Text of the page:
It’s easy to see when we’re attached to a thing, an object outside ourselves. If we lose that thing, we feel distressed. We miss it and consider replacing it—or suffer more when we believe it’s irreplaceable.
Subtle attachments can be a bigger problem. Examples would include opinions, ideas, and preferences. These attachments can be especially distressing. It’s human nature to believe I am right.
By insisting on pressing our opinions on others we create inner discord. Zen master Thich Nhat Hanh says it clearly, “Attachment to views is the greatest impediment to the spiritual path.”
When Attachment is Good
On the other hand, some attachments are appropriate and good. Personally, you should be attached to your own well-being—physical, mental, and spiritual. Without a commitment to your own welfare, your health would deteriorate. Go ahead, be attached to wholesome food and exercise. In the same way, care for your mental health: Choosing good company and avoiding negative influences.
We play many roles throughout our lives, and some forms of attachment are appropriate. We can’t argue about the need for a parent’s attitude toward their child. The child’s growth and survival depend on their nurturing, which is borne of attachment. Similarly, business owners should have attachment to the success of their companies. Their employees depend upon its success to care for their families. As citizens we should be attached to the well-being of our communities and country. We should care about helping others and providing a safe and pleasant environment for everyone.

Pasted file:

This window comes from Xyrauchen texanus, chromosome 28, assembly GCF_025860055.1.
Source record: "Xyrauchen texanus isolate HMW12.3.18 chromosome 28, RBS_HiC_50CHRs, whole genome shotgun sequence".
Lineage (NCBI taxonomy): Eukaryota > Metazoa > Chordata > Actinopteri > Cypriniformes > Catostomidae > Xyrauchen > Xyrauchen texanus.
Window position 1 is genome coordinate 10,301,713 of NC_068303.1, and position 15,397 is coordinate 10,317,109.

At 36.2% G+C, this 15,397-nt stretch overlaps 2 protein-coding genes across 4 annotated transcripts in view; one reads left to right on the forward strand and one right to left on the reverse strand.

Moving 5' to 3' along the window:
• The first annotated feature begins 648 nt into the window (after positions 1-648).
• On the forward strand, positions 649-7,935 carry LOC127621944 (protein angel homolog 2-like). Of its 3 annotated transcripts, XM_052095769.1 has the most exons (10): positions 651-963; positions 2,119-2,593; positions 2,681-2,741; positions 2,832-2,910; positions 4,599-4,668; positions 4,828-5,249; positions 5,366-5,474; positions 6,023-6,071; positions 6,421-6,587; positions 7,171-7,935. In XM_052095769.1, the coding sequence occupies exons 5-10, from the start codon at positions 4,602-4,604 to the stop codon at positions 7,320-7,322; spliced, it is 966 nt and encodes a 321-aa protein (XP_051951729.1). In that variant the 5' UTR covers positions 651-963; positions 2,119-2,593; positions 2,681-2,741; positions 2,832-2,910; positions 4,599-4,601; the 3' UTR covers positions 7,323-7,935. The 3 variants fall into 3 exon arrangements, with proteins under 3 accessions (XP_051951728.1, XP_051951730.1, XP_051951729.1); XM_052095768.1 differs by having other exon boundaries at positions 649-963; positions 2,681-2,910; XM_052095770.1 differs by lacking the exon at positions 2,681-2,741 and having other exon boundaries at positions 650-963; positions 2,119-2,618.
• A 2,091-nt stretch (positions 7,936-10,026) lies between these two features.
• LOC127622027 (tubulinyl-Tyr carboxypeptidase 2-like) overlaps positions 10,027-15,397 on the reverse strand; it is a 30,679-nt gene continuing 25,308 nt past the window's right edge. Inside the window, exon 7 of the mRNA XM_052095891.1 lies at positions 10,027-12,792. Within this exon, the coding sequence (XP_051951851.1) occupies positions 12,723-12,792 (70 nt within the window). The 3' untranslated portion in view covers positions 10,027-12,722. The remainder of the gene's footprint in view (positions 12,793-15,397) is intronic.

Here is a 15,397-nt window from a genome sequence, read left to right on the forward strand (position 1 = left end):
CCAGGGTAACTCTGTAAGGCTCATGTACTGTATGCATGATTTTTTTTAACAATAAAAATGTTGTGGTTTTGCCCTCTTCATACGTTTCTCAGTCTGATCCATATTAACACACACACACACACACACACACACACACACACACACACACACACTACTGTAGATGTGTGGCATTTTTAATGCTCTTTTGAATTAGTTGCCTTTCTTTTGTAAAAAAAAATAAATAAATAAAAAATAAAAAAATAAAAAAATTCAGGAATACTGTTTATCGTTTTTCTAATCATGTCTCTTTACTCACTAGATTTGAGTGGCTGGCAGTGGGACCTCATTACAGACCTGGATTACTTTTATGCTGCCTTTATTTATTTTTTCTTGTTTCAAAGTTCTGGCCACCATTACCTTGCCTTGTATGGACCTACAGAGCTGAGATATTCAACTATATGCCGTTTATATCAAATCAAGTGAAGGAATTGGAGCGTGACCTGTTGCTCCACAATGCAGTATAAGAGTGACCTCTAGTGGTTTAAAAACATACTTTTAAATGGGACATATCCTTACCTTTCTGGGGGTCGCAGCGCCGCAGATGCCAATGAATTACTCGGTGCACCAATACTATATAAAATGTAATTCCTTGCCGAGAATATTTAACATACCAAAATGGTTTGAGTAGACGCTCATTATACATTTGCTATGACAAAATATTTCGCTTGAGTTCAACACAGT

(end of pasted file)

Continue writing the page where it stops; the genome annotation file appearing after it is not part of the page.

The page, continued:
But the best kind of attachment is that which benefits our spiritual growth. It takes the form of fierce commitment to our highest good—spiritual enlightenment. As aspirants, we know that meditation, study, and other practices are essential to our spiritual growth. As Patanjali stated in the sutra mentioned earlier, there are many obstacles along the spiritual path. But a healthy attachment to treading that path, come what may, will keep us steadily working toward our goal of enlightenment.
Finding the Balance: Developing Discrimination
Some attachments are appropriate, like those I’ve pointed out. But most attachment causes some kind of trouble. We need to develop the skill of identifying which is which. Yogis call this skill discrimination.
“You should try to overcome attachment through discrimination, through the right kind of thoughts.” – Baba Muktananda
Few of us are born with the natural ability to discriminate like yoga masters. As Baba suggests, discrimination is a matter of right thinking. This requires mental clarity and strength. We must be able to see our thought patterns—and then change them when necessary.
A regular meditation practice helps us notice the thoughts passing through our minds. Meditation calms our internal chatter. A peaceful mind is strong—it can do anything. When we notice unhealthy attachments we can release them. And we can choose the thoughts and actions that make us truly happy.
Developing discrimination and controlling attachment are noble aims. But we don’t develop those qualities just by acknowledging that they are good for us. We must keep working at it. I assure you, it gets easier with time and practice.
Do you have an experience of how attachment caused suffering—and how you overcame it? Please share in the comments section below.
Chityānanda has been a disciple of Svāmī Gurupremānanda Sarasvatī since 1975. She teaches meditation and yoga as a spiritual path in Santa Cruz, California.